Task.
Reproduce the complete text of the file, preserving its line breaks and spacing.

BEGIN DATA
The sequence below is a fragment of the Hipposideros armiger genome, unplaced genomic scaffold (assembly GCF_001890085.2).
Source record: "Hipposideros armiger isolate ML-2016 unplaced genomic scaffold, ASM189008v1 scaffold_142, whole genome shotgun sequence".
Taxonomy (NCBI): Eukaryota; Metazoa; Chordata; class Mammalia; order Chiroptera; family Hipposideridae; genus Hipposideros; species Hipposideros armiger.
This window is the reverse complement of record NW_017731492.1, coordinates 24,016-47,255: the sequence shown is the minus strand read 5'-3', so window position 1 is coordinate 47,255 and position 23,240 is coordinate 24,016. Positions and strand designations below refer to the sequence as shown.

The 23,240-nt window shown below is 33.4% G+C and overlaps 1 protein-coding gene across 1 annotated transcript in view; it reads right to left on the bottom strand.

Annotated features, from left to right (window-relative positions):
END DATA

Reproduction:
The sequence below is a fragment of the Hipposideros armiger genome, unplaced genomic scaffold (assembly GCF_001890085.2).
Source record: "Hipposideros armiger isolate ML-2016 unplaced genomic scaffold, ASM189008v1 scaffold_142, whole genome shotgun sequence".
Taxonomy (NCBI): Eukaryota; Metazoa; Chordata; class Mammalia; order Chiroptera; family Hipposideridae; genus Hipposideros; species Hipposideros armiger.
This window is the reverse complement of record NW_017731492.1, coordinates 24,016-47,255: the sequence shown is the minus strand read 5'-3', so window position 1 is coordinate 47,255 and position 23,240 is coordinate 24,016. Positions and strand designations below refer to the sequence as shown.

The 23,240-nt window shown below is 33.4% G+C and overlaps 1 protein-coding gene across 1 annotated transcript in view; it reads right to left on the bottom strand.

Annotated features, from left to right (window-relative positions):